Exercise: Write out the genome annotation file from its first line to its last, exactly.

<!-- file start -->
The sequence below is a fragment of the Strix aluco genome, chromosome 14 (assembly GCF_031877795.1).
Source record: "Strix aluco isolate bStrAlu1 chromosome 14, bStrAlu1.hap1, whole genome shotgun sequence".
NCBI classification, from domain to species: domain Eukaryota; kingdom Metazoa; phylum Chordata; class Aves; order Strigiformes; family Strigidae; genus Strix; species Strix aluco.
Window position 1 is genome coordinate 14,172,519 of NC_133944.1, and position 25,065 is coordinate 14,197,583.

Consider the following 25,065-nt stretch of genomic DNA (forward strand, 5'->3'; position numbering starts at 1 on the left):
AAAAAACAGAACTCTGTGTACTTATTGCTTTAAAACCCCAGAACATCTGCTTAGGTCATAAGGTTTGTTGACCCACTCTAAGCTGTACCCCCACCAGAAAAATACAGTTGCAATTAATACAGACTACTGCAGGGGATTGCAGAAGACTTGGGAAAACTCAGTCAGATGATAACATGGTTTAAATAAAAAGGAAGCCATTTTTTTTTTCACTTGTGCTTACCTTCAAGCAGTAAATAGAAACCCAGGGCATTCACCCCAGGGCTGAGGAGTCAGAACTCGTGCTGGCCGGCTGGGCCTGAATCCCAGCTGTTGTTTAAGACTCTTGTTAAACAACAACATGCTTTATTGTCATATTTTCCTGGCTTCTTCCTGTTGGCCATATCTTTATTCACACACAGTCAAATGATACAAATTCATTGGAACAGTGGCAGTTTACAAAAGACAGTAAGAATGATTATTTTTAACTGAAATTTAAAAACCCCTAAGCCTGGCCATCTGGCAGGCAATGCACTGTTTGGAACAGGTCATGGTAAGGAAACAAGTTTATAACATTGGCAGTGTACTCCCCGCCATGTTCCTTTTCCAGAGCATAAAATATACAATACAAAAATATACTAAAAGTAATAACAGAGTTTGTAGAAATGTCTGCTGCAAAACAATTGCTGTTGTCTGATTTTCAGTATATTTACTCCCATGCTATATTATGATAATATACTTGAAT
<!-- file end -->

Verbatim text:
The sequence below is a fragment of the Strix aluco genome, chromosome 14 (assembly GCF_031877795.1).
Source record: "Strix aluco isolate bStrAlu1 chromosome 14, bStrAlu1.hap1, whole genome shotgun sequence".
NCBI classification, from domain to species: domain Eukaryota; kingdom Metazoa; phylum Chordata; class Aves; order Strigiformes; family Strigidae; genus Strix; species Strix aluco.
Window position 1 is genome coordinate 14,172,519 of NC_133944.1, and position 25,065 is coordinate 14,197,583.

Consider the following 25,065-nt stretch of genomic DNA (forward strand, 5'->3'; position numbering starts at 1 on the left):
AAAAAACAGAACTCTGTGTACTTATTGCTTTAAAACCCCAGAACATCTGCTTAGGTCATAAGGTTTGTTGACCCACTCTAAGCTGTACCCCCACCAGAAAAATACAGTTGCAATTAATACAGACTACTGCAGGGGATTGCAGAAGACTTGGGAAAACTCAGTCAGATGATAACATGGTTTAAATAAAAAGGAAGCCATTTTTTTTTTCACTTGTGCTTACCTTCAAGCAGTAAATAGAAACCCAGGGCATTCACCCCAGGGCTGAGGAGTCAGAACTCGTGCTGGCCGGCTGGGCCTGAATCCCAGCTGTTGTTTAAGACTCTTGTTAAACAACAACATGCTTTATTGTCATATTTTCCTGGCTTCTTCCTGTTGGCCATATCTTTATTCACACACAGTCAAATGATACAAATTCATTGGAACAGTGGCAGTTTACAAAAGACAGTAAGAATGATTATTTTTAACTGAAATTTAAAAACCCCTAAGCCTGGCCATCTGGCAGGCAATGCACTGTTTGGAACAGGTCATGGTAAGGAAACAAGTTTATAACATTGGCAGTGTACTCCCCGCCATGTTCCTTTTCCAGAGCATAAAATATACAATACAAAAATATACTAAAAGTAATAACAGAGTTTGTAGAAATGTCTGCTGCAAAACAATTGCTGTTGTCTGATTTTCAGTATATTTACTCCCATGCTATATTATGATAATATACTTGAAT